A wind gust tossed one of the engineers inspecting the Washington Monument 30 feet off the wall on Friday. Erik Sohn said he kind of liked the experience.
The team of daredevil climbers inspecting the sheer faces of the Washington Monument suspended operations on Sunday in the name of safety.
The National Park Service together with the Difficult Access Team from architectural firm WJE made the decision to stand down after consulting Sunday's forecast, which called for high winds on the National Mall.
"Safety is always our first concern," National Mall superintendent Bob Vogel said.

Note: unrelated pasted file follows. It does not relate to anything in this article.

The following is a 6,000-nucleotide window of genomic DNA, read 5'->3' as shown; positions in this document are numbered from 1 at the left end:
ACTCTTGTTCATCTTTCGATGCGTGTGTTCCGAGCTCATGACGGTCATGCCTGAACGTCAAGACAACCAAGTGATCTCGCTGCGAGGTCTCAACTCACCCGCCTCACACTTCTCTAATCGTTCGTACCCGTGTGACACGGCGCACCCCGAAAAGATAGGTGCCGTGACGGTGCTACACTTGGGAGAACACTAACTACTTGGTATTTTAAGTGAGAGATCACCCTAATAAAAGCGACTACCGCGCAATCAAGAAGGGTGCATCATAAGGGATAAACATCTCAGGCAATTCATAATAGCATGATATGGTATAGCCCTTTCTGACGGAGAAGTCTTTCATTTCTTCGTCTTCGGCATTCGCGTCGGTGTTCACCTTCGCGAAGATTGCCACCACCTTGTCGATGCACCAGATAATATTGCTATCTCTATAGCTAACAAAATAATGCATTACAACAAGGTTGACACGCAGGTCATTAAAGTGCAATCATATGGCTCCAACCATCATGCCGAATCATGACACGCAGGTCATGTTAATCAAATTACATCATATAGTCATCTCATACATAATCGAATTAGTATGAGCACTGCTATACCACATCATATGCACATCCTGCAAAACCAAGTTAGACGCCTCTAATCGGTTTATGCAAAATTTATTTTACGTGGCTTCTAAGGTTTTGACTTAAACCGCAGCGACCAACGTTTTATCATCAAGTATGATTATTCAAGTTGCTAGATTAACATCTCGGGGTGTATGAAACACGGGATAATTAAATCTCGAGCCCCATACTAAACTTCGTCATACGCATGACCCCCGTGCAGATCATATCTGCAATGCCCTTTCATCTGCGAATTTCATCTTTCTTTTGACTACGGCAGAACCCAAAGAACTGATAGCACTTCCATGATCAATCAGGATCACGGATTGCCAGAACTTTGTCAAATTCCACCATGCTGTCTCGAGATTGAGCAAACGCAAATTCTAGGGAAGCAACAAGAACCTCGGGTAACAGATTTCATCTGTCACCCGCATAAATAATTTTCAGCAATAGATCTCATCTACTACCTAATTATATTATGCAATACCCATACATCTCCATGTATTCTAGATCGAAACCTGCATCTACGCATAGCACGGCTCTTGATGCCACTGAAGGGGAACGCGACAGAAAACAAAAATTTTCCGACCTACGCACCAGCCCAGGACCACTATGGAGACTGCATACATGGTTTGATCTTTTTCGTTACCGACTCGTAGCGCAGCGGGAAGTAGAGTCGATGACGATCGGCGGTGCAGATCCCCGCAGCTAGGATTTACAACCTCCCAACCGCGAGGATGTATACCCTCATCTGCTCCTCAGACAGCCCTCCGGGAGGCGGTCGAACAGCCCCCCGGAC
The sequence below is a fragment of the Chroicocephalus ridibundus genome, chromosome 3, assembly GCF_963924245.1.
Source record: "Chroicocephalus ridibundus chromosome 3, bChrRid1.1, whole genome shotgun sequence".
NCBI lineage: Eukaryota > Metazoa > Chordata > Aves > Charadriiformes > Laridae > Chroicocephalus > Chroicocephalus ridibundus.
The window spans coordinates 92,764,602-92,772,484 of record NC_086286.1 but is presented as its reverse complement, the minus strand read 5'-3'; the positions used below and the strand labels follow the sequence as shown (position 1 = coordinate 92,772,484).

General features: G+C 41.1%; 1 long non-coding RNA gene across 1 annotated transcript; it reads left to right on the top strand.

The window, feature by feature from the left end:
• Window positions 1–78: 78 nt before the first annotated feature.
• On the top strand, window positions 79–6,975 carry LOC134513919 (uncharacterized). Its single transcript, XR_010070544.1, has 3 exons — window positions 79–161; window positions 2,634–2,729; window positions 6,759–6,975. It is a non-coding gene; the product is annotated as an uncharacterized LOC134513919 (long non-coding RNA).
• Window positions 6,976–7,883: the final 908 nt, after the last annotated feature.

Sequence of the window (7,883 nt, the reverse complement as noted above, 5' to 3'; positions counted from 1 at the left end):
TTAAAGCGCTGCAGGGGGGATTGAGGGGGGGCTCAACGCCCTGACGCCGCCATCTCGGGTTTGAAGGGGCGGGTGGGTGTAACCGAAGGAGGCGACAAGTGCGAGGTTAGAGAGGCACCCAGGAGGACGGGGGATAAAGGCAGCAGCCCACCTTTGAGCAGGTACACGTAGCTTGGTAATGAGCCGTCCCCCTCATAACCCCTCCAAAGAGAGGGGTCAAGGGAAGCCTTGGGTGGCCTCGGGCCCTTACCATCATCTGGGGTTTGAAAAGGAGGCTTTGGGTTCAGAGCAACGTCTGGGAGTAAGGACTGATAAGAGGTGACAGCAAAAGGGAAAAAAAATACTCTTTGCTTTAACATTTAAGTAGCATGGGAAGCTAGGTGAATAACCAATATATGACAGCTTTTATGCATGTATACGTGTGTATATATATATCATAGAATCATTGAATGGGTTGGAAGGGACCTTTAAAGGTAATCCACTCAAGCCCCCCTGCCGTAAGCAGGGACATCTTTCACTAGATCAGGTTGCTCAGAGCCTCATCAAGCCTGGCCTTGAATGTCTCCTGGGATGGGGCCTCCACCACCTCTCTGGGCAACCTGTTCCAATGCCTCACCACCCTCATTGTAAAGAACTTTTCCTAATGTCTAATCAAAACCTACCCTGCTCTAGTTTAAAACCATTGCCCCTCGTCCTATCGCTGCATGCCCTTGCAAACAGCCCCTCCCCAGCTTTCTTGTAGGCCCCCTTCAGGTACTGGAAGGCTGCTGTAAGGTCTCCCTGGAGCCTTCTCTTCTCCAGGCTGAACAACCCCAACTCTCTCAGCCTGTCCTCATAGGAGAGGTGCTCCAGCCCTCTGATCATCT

The team made some changes to their security procedures, after gusting winds tossed one of the climbers from the west face of the monument to the south face on Friday. Erik Sohn, a member of the climbing team, was lifted 30-feet out from the monument. He was uninjured in the incident.
Dan Lemieux, manager for the WJE architectural firm that is conducting the inspection, said "minor adjustments have been made and reviewed with the team." The changes came out of interviews conducted with Sohn and other team members.
Lemieux said that events like the one that happened on Friday do not scare his team of climbers.
"It is the hours of training and actual experience in the field that typically allows our DAT team to react calmly and effectively to those events," he said, "and continue their descent safely and without injury."